For the past two years or so, I have been slowly learning to code, and I’m doing it for one main reason: There are systems out there that I want to help fix.
One of those systems is the Idaho state legislature’s web site: it bothers me that bill and legislator information is buried so deeply and difficult to find and lacking in useful detail, and so I am working on an alt legislative website that will make it easier to find and track Idaho (and maybe other state) legislative info.
I also recently got involved in a grassroots election results hack, Open Elections, that is attempting to standardize election result reporting across the country. I helped build Latino208.com, and I’m working on civic-minded web projects in both of my day jobs, at Boise State and in the city’s IT department.
Next week I’ll be working, on my own time, on an app for the Hackfort Hackathon, the civic tech track at the Treefort Music Fest in Boise. I volunteered for the civic track committee, and, full disclosure, I also helped pull together the City of Boise’s Hackfort data offerings that may aid in the hackathon.
This year, Jimmy Hallyburton of Boise Bicycle Project put out a call for a bike crash reporting app, which inspired the general topic of “hacking Boise transportation” for this year’s hackathon. The idea is to crowd source a database of otherwise unreported bike crashes in order to help identify the causes and location of bike-auto collisions and ideally to prevent them in the future.
Inspired by a call to action from the Boise Bicycle Project, #Hackfort3 asks developers, designers and civic hackers to consider: What data and/or software do you need in your pocket in order to get around town better?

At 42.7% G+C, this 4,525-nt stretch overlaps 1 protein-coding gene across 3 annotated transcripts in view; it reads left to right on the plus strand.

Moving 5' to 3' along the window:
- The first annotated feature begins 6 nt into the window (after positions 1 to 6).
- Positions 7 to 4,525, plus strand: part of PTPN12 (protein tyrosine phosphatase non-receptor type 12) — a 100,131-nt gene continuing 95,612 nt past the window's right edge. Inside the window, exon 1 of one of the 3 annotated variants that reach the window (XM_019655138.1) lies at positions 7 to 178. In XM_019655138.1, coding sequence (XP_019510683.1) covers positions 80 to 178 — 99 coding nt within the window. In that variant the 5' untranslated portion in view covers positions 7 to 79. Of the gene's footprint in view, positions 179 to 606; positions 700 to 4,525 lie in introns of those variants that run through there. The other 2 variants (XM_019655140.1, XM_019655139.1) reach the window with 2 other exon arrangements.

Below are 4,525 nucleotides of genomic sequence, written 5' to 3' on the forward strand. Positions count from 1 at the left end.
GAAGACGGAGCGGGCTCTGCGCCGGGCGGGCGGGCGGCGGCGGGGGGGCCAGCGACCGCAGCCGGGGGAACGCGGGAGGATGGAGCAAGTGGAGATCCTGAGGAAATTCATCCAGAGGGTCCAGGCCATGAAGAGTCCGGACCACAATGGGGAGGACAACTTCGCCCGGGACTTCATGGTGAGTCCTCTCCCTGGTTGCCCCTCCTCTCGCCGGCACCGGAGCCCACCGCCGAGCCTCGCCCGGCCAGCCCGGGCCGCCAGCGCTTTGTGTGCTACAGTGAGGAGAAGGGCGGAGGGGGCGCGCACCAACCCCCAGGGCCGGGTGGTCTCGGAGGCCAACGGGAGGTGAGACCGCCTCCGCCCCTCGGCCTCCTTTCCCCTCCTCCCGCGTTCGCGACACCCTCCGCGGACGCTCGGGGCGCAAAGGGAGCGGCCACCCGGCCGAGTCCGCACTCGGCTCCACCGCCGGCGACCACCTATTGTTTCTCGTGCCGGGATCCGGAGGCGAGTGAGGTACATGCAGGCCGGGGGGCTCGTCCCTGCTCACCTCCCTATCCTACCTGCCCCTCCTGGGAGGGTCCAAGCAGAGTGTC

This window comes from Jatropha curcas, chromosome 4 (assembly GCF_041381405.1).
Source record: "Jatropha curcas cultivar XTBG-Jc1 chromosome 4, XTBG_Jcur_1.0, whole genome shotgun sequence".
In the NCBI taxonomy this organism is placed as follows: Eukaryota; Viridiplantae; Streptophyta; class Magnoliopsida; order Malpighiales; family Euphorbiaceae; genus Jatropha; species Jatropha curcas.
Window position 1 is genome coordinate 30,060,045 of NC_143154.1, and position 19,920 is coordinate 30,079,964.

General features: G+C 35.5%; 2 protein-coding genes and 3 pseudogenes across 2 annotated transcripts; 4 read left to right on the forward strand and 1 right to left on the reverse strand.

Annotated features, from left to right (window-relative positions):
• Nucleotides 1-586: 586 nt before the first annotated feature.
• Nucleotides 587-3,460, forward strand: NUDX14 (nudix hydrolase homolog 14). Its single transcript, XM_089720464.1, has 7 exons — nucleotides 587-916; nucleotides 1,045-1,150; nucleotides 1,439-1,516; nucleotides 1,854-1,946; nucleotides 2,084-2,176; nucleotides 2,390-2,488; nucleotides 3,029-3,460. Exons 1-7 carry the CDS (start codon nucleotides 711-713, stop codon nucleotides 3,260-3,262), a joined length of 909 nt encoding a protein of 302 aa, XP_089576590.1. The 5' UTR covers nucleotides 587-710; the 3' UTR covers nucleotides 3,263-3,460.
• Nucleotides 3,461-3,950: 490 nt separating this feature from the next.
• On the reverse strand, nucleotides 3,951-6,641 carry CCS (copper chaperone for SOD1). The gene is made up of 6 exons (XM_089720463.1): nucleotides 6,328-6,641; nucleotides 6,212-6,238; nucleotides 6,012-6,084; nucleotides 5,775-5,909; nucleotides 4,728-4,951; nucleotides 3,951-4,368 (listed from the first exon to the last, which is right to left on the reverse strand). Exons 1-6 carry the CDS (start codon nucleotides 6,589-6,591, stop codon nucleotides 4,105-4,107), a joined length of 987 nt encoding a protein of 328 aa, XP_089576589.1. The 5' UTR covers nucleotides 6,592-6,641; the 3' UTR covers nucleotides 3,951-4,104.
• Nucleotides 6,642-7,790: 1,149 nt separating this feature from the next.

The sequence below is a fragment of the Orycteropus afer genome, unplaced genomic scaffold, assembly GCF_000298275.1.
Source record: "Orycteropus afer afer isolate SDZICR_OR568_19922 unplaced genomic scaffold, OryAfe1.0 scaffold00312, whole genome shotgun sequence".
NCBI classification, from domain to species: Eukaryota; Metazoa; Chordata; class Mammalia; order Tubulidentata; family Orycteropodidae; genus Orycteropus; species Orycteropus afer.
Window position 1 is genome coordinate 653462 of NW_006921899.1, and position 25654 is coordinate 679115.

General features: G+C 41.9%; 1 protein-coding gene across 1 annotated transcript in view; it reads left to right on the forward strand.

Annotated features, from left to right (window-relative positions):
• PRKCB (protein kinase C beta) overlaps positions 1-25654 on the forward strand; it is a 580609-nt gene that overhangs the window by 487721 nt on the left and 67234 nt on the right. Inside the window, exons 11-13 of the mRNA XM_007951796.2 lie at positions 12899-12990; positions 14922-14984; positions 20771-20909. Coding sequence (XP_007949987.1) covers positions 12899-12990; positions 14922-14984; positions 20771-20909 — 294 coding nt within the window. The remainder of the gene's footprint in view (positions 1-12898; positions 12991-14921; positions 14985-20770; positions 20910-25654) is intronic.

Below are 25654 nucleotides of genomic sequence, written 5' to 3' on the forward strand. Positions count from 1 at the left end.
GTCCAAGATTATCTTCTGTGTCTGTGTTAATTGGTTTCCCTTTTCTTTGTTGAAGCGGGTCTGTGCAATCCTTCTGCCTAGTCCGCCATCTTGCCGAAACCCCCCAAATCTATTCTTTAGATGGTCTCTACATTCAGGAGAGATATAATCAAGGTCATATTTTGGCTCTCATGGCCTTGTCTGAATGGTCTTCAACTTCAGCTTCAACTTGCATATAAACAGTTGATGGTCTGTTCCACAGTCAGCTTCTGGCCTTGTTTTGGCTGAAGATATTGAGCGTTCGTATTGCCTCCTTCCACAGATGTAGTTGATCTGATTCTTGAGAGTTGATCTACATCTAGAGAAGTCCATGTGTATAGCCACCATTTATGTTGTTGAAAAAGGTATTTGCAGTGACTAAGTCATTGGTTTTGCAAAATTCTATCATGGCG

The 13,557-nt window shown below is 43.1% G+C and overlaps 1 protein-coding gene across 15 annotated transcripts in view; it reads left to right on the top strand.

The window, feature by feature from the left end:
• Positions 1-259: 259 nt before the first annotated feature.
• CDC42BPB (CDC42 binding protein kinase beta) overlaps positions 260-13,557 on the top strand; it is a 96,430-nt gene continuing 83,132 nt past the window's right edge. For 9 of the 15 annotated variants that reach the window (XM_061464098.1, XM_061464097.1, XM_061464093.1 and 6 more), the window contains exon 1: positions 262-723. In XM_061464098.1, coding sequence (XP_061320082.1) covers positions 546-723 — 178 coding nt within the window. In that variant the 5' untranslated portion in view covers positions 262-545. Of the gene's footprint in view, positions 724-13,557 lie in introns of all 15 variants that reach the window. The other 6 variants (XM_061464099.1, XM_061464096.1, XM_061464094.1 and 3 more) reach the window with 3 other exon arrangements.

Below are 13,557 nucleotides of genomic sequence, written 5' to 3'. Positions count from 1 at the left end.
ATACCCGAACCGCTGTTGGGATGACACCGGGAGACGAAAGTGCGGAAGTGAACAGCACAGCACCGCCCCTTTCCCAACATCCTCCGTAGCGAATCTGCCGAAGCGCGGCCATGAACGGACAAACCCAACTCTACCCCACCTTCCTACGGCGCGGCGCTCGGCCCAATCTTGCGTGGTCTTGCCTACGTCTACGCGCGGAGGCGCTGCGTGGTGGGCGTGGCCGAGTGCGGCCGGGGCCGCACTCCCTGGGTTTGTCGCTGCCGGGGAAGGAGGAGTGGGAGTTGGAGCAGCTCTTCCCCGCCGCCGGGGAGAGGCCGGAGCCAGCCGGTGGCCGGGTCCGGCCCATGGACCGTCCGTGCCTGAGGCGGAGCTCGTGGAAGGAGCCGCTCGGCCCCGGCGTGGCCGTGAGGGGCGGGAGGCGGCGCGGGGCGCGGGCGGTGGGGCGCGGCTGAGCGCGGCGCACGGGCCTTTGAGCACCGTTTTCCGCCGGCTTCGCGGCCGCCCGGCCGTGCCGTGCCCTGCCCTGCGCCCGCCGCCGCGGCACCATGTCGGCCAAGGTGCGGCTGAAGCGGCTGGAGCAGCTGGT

I really hope a team or several teams tackle this idea — it’s valuable data to collect, community driven, provides potentially life-saving information to cyclists as well as drivers, transportation planners, police officers and researchers and supports the mission of a kickass local nonprofit. Check the Hackathon page at Dev Post to find a team or start a new one.
Here’s nine ideas for apps, some based on available public data, for anyone to use (leave more ideas in the comments or at reddit):
The Boise Bicycle Crash Reporting app, mentioned above, of course.
Skateboard route finder, with skater friendly paths, byways, stairs and bowls marked — perhaps a Google maps hack for skater routing?
Ridesharing, for real. Uber has already disrupted the taxi economy in Boise, but there may be a market for legit ride sharing (maybe not?) based on workplaces, recreation venues (Bogus?), etc. (Think Park & Ride meets Uber…)
The hackathon has been open for some time, but convenes formally at Trailhead on Thursday, 3/24, after 7 pm, as kind of a formal kickoff (Hackfort opening party starts at 5 pm that evening). Finished apps are due at 9 am on Saturday, 3/26, and will be demoed at 3 pm, also at Trailhead, to be followed by the awarding of prizes.
See you @HackFortFest! (And remember that we also need designers, users, people who transport themselves, idea people — civic hacking is not just for hardcore programmers…)